Senators question Bush's space plans

Lawmakers back ideas but are cautious of cost, effect on NASA workers

January 29, 2004|By Gwyneth K. Shaw | Gwyneth K. Shaw,ORLANDO SENTINEL

WASHINGTON - In the first hearings since President Bush unveiled his new agenda for space exploration, senators said yesterday they like his ideas but are anxious to get the details on what it will cost - and what will have to be sacrificed - to send humans back to the moon and beyond.

Members of the Senate Commerce, Science and Transportation Committee raised questions about the long-term price tag for the proposal, whether using only robots would make more sense and how the shift might affect NASA's workers.

"I think the American public is justifiably apprehensive about starting another major space initiative for fear that they will learn later that it will require far more sacrifice, or taxpayer dollars, than originally discussed or estimated," said U.S. Sen. John McCain, an Arizona Republican, the committee's chairman.

National Aeronautics and Space Administration chief Sean O'Keefe said much more will become clear on Monday, when the president's budget request is released. In his proposal Jan. 14, Bush called on Congress to give NASA $1 billion in new money over the next five years.

O'Keefe said last week that the agency's 2005 request is expected to total about $16.2 billion. The 2004 budget, passed last week by the Senate, is about $15.5 billion.

When lawmakers see the five-year budget plan, O'Keefe asserted, they will see a prudent roadmap for "Project Constellation," as the effort will be known.

"Sen. Barbara A. Mikulski, the ranking Democrat on the Senate Appropriations subcommittee that oversees NASA, and the nine other members of Maryland's congressional delegation, are sharply questioning NASA's cancellation of the final service mission to the Hubble Space Telescope.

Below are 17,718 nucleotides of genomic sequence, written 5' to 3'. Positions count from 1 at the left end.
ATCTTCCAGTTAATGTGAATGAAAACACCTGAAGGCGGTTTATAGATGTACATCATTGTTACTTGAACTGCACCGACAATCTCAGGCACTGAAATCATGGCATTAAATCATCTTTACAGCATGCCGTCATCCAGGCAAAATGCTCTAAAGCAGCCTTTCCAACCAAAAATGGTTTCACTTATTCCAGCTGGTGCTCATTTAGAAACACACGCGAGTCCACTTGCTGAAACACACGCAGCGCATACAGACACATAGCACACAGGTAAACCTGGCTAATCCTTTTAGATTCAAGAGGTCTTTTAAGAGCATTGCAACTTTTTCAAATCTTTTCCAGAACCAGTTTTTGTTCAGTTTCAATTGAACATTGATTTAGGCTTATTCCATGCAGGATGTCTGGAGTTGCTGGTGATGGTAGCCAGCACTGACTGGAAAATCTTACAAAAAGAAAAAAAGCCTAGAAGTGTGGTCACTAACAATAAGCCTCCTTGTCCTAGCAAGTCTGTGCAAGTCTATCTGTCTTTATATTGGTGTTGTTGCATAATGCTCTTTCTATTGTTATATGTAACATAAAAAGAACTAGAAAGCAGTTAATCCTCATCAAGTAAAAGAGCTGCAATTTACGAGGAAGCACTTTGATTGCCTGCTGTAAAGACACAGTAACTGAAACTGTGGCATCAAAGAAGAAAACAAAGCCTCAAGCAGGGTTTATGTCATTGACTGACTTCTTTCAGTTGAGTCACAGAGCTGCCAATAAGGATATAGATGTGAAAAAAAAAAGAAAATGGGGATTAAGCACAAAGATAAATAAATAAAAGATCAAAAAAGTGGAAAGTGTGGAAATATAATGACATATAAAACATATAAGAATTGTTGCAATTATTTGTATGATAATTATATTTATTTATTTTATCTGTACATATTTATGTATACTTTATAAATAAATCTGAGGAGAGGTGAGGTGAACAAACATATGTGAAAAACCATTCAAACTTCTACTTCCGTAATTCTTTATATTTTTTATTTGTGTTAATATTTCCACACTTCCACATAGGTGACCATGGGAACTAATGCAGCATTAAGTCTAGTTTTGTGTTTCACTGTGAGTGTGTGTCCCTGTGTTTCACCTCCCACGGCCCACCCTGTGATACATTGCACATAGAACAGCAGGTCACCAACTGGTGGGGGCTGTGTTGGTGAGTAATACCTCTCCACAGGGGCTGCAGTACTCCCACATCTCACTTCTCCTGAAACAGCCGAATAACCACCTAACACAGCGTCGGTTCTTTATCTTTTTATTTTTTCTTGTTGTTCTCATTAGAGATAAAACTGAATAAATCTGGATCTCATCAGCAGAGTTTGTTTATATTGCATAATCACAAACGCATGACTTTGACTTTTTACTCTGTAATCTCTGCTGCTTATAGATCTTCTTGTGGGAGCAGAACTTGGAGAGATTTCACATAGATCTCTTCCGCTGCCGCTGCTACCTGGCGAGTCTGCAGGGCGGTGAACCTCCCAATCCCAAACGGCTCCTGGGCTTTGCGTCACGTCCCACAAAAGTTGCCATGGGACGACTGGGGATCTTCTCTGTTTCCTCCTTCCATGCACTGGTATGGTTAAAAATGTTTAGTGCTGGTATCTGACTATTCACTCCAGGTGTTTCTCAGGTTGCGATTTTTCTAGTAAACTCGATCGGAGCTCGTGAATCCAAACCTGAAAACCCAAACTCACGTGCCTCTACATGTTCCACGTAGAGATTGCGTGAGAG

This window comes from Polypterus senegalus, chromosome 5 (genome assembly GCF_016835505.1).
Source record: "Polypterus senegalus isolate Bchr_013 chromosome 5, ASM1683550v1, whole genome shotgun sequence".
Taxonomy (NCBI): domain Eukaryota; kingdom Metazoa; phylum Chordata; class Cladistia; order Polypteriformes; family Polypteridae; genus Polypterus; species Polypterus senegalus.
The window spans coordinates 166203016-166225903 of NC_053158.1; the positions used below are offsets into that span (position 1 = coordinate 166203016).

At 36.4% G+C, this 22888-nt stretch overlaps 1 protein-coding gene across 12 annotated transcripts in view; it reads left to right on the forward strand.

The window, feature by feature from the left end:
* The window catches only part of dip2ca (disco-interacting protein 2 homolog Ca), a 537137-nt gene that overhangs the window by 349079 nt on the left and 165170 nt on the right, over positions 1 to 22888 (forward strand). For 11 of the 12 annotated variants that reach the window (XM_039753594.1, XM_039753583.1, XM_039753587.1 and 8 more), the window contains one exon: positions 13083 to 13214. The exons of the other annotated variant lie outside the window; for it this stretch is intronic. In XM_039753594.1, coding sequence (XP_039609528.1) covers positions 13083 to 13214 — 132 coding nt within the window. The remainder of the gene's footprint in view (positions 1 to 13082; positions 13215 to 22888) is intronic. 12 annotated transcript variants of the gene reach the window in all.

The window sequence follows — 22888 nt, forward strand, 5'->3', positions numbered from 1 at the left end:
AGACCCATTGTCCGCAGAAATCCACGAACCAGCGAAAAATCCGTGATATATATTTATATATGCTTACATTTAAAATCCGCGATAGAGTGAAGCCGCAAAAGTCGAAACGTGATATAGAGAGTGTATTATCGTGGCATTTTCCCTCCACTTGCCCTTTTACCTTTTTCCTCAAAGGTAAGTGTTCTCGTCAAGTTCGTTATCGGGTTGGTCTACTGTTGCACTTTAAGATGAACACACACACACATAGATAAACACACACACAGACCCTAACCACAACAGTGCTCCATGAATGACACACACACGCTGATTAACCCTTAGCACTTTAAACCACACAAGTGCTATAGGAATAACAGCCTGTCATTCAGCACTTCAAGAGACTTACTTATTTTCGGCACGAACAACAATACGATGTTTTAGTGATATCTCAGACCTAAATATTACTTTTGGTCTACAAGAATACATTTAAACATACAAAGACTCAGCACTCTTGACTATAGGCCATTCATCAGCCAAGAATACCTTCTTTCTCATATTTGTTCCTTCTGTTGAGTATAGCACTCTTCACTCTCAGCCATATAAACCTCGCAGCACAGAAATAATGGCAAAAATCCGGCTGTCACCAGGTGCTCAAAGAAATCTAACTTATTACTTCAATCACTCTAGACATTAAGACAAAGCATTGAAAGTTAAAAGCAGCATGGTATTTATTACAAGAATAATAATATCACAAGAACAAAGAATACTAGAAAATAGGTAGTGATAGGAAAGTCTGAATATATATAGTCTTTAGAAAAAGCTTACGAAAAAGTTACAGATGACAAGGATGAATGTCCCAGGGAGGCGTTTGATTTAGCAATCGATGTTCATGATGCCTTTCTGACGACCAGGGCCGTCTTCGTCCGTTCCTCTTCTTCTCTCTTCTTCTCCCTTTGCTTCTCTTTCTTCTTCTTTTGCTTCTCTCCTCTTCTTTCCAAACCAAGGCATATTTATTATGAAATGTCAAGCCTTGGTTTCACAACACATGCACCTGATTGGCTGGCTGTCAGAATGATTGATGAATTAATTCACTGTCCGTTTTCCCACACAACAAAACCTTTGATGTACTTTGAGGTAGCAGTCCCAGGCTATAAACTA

The mission, planned for 2006, fell victim to funding shortfalls due to the agency's plan to go to Mars and new safety rules for astronauts after the breakup last February of the Columbia shuttle.

"The scientific returns we have received from Hubble's service thus far have exceeded our expectations," the delegation argued in a letter, released yesterday, addressed to O'Keefe.

A spokesman for Mikulski refused to say last night whether the space agency has responded to the letter.

Without the service mission to replace aging gyroscopes and batteries, scientists have predicted the telescope will stop operating by 2007, three years earlier than planned.

The scientific operations of the telescope, considered one of the finest scientific instruments ever built, are conducted at the Space Telescope Scientist Institute, located at the Johns Hopkins University in Baltimore and managed by the Goddard Space Flight Center in Greenbelt.

The Orlando Sentinel is a Tribune Publishing newspaper. Sun staff writers contributed to this article.

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